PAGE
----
A better private cloud means a better multi-cloud strategy

In order to achieve innovation, businesses must be equipped to deliver competitive, innovative and elastic apps – which they can easily integrate into existing applications, data and processes.

Not only this, but all enterprise innovation must also come into line with regulatory requirements. Satisfying all of these requirements is no mean feat, but it can be made much easier with the right cloud platform and cloud strategy in place.

In many cases, an enhanced private cloud can be the best foot forward when pursuing a multi-cloud strategy and IBM estimates that more than $50 billion a year will be spent on private clouds starting in 2017 with 15-20% growth through 2020.

>See also: The rise of multi-cloud and data controllers

In light of this, it is not surprising that companies are looking for cloud strategies that enable cloud native app creation, as well as being reliable, secure and scalable. One such strategy is to create a private cloud behind a firewall.

This means that development and administrative teams share a flexible cloud environment behind their firewalls to develop and update existing applications, as well as allowing them to maintain control of core data and processes. With this strategy – flexibility can be retained by having access to public clouds and services and so the best of both worlds can be maintained between private and public cloud.

Businesses in 2017 require a seamless environment when it comes to securely connecting internal and external resources in order to facilitate shifting resources between internal and public clouds. Only when this seamlessness is achieved, can businesses adapt their cloud strategy according to changing requirements. For this level of agility, a bridge between private and public cloud is essential.

>See also: Organisations need a multi-cloud strategy ‘urgently’ – IDC

When it comes to a multi-cloud environment, agility is equally as important to control. IBM Cloud Private brings a true cloud environment behind the firewall so businesses can maintain control over core data while giving developers the flexibility to easily update and launch new apps.

Innovation and flexibility

It is only by giving developers access, and a flexible platform to work with, that innovation can be achieved. To really drive DevOps within a business, developers need flexible environments for accessing valuable data, launching, enhancing and updating apps on their on-premises systems – without having to think about the underlying IT systems.

For example, a bank wants to make it easier to quickly add new services for customers but also needs consistent security measures across all apps. IBM Cloud Private creates a more flexible environment for launching and adding new apps while also helping ensure the same standards for all apps.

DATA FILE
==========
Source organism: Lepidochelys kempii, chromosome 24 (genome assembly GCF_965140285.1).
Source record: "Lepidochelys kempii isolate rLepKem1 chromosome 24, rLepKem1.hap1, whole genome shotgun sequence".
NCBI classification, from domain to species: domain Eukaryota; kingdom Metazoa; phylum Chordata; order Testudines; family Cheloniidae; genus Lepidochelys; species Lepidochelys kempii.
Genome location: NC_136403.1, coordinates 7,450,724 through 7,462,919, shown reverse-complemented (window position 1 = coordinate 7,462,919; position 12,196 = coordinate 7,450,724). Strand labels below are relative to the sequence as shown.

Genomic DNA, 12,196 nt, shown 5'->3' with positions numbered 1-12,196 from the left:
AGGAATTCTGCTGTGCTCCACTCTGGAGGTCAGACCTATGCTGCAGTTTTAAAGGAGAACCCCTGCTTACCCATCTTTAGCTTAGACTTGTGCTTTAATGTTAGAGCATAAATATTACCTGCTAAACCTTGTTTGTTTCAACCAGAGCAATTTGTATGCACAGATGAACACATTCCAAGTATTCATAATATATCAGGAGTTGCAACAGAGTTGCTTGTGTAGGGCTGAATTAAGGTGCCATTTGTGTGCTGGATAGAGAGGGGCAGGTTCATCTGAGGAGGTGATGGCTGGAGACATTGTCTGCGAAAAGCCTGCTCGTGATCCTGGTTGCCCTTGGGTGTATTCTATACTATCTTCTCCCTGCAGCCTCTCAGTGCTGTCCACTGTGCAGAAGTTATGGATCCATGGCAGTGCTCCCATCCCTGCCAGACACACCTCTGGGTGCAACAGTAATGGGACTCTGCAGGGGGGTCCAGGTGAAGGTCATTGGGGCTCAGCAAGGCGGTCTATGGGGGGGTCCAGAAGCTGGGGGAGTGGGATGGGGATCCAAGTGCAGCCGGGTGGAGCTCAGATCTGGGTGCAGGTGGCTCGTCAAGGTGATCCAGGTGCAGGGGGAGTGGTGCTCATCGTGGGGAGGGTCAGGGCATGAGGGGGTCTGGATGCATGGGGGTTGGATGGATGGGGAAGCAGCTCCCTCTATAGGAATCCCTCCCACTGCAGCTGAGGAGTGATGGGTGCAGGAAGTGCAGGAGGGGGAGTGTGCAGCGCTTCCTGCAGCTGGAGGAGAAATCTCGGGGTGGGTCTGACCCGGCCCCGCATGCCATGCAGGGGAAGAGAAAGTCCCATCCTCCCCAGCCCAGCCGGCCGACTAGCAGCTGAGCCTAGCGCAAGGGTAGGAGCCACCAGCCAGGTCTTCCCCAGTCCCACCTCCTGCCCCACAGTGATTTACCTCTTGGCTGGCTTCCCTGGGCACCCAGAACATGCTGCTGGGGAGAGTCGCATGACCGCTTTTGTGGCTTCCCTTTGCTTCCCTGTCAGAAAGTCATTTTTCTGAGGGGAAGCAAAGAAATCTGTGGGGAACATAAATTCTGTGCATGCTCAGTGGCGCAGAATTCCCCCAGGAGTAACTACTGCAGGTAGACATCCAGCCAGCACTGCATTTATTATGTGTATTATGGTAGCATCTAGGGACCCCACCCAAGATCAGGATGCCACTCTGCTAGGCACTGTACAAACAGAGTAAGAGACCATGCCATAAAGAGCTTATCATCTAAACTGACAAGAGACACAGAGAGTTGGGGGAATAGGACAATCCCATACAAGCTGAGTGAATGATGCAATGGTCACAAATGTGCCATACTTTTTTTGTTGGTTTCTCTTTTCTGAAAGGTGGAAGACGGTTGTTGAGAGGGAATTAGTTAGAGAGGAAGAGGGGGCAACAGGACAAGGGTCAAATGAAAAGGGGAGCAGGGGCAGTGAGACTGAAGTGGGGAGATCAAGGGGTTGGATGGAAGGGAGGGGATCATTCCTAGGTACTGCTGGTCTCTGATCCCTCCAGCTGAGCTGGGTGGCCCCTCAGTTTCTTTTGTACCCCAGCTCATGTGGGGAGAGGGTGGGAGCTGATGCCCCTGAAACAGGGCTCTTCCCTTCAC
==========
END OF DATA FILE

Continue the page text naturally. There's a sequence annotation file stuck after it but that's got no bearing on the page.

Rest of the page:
Existing solutions virtualise IT infrastructure for systems administrators, but they don’t go far enough in creating a truly flexible environment for developers or creating a seamless environment across on-premises systems and public clouds.

>See also: Managing hybrid and multi-cloud: agent or agentless?

The bottom line is that an open source cloud environment that embraces open standards is the only way to drive new innovations and ensure common frameworks across different environments.

Historically, the challenge of a multi-cloud environment has been bringing everything together – whether that be on or off premise, private or public. However, an integrated enterprise ecosystem is now achievable.

This integration must be across hardware, software and the services required to support enterprise apps. True integration allows enterprises to take full advantage of existing IT investments along with new opportunities in the cloud.

For any organisation, another major challenge of cloud computing has been speed of deployment – but this doesn’t have to be compromised in a multi-cloud environment. In this environment, containerisation is the answer.

When processes are moved into production, new applications can be activated in a few weeks as opposed to a few months. By adopting a product style method such as containerisation, deployment processes can be sped up by more than 50%. Although some workloads will remain traditional, using containerisation or an API can speed up maintenance that used to take hours into minutes.

>See also: Painting a multi-cloud masterpiece

In order to stay competitive, businesses need the flexibility and freedom to exploit services from multiple cloud providers. A truly integrated multi-cloud strategy allows for new apps to be designed, current apps to be updated, and a full integration of all data and processes. IBM Cloud Private provides that critical bridge between the IT infrastructure of today and a full-fledged cloud strategy of tomorrow.

In this way, choice can be placed back with companies themselves – allowing businesses to decide for themselves what work should run where – especially when it comes to their most important mission critical applications.

 

Sourced by Helen Kelisky, VP IBM Cloud UKI

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Nick Ismail

Nick Ismail is the editor for Information Age. He has a particular interest in smart technologies, AI and cyber security.